Belgian wits are very low IBU beers, like in the 15 ibu range, and the predominant flavors come from the yeast, fermentation temp and any spices you add like orange and coriander...so the hops shouldn't overwhelm, very similar to most lagers...so you can use things like Hallertauer, or it's descendants like Tettnang or Saaz would be appropriate (Crystal, Mt. Hood, etc.). Just keep it low.
I've also seen some recipes with the golding derivatives as well, but can't vouch for the accuracy.
If you want to experiment and want some grapefruit or citrussy notes you could always use a small amount of hops like cascade or centennial...but again that is sort of more playing than being authentic in any way.
Hops play a limited role in Wit beer. While their bitterness is necessary, it is not needed in large quantity, and their aroma should be absent. European versions of the style use European hops, sometimes Styrian Goldings (a.k.a., Fuggles). There is no reason not to use American hops for bittering, as long as the variety chosen produces a smooth bitterness.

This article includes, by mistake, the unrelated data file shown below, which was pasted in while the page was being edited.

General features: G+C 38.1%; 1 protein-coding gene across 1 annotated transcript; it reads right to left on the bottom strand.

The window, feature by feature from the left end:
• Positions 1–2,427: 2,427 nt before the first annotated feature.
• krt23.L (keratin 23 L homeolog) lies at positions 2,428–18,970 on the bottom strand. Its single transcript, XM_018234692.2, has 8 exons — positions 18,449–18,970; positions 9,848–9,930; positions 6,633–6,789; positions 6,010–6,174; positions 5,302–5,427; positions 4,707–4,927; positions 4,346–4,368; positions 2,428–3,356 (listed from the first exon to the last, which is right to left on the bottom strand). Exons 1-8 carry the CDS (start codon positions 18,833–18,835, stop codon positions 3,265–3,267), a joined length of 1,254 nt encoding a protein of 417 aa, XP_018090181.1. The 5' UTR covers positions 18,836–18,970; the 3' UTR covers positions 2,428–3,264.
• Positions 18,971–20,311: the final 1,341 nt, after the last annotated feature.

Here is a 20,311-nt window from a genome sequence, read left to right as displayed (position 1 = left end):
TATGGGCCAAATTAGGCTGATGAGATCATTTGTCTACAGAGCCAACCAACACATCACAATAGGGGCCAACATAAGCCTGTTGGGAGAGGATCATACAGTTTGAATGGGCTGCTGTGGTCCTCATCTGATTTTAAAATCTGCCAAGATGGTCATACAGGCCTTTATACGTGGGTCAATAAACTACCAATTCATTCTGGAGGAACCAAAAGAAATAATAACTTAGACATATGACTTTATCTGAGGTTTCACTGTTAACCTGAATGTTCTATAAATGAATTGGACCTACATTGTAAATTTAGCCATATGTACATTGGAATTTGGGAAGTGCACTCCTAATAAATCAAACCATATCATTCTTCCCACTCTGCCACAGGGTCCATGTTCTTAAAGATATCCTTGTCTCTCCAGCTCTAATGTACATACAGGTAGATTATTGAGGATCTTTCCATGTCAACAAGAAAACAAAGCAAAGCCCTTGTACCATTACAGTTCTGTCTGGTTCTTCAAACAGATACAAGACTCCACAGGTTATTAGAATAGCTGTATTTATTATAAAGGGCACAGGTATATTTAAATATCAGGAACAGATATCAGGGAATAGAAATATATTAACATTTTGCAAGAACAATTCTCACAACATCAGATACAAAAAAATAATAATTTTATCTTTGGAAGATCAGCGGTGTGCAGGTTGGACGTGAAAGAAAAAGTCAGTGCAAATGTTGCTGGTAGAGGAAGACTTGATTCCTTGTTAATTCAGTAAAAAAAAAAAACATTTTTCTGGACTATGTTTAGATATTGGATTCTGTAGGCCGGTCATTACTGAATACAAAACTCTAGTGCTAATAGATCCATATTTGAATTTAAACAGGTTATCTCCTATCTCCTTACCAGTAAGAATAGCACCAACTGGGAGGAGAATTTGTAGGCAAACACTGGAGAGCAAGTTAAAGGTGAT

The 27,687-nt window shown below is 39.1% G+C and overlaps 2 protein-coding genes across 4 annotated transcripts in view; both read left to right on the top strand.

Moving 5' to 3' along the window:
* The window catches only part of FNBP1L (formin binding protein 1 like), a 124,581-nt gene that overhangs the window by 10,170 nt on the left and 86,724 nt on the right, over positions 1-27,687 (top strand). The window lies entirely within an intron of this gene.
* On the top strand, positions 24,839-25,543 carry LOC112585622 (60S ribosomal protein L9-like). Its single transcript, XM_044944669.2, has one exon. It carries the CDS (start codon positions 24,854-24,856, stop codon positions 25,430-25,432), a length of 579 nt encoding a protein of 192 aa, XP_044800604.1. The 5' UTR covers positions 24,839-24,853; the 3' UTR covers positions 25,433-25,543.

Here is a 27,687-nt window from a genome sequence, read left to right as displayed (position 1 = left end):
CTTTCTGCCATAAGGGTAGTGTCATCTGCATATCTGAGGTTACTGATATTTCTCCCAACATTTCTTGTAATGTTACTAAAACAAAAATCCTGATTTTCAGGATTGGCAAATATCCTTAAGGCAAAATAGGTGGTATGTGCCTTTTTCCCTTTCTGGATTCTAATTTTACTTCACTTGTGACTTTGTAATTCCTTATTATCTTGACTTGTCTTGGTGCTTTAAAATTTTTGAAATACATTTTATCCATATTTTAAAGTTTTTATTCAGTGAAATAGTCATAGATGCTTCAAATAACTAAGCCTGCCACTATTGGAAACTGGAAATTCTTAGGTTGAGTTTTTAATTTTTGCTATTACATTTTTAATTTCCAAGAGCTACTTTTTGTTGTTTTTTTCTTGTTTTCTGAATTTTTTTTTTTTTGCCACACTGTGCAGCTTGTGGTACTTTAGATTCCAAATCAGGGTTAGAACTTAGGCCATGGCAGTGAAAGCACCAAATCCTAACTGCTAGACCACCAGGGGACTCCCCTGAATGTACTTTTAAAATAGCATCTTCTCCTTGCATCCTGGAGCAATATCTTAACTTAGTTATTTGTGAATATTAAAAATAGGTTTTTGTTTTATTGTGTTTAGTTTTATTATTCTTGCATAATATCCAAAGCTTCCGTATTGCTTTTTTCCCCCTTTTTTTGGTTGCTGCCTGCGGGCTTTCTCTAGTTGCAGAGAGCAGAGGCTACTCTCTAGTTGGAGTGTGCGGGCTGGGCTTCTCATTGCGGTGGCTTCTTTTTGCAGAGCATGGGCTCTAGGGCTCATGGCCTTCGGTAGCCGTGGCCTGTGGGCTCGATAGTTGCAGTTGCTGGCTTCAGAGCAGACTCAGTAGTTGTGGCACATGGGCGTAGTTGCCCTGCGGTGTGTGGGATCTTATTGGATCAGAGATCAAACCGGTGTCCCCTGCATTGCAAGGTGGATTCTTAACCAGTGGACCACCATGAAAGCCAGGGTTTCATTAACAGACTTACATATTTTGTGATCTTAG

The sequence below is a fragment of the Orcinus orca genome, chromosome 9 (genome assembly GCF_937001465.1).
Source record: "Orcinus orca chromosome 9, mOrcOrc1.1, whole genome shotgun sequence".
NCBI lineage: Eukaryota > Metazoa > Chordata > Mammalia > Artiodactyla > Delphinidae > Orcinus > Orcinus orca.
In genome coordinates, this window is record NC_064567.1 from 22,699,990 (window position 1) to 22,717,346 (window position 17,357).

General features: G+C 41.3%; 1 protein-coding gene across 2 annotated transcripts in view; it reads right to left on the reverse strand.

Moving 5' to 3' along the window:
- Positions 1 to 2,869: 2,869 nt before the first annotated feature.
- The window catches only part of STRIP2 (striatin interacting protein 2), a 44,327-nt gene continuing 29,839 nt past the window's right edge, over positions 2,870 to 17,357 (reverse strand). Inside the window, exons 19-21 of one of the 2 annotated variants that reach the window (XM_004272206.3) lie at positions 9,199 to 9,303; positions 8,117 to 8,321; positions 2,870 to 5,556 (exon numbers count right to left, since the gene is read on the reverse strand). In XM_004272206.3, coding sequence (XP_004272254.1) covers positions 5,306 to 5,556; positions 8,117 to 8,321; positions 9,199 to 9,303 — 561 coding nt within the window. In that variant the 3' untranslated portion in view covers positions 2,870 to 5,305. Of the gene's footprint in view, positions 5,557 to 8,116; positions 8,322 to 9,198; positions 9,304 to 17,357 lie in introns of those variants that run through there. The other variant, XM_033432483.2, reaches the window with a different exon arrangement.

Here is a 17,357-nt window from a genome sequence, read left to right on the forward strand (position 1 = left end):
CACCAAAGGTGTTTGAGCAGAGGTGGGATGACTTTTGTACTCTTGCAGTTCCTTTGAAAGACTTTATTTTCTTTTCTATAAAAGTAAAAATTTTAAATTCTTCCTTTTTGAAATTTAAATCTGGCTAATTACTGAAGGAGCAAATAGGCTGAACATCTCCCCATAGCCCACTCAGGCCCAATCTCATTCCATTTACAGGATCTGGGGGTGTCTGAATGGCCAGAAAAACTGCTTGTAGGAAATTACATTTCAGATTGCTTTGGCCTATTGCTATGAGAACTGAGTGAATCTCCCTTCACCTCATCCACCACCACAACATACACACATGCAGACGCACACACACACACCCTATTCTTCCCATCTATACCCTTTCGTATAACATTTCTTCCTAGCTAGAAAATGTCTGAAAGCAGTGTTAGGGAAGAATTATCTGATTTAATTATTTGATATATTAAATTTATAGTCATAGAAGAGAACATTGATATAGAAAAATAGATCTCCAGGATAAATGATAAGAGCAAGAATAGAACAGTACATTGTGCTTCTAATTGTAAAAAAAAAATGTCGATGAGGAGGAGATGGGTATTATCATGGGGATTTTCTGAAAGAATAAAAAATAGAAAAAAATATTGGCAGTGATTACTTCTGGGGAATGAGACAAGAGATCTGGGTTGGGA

It's one of those things that since it is in such a low quantity anything would work as long as it stayed below the rest of the ingredient's radar.
In fact my Wit that I am going to brew Thursday is mostly Hallataur, but I am going to use some small bits of left over open (and re-sealed) packs in my freezer of a mixture of saaz, tetnang and hallataur, for the second addition, along with tiny bits of halataur.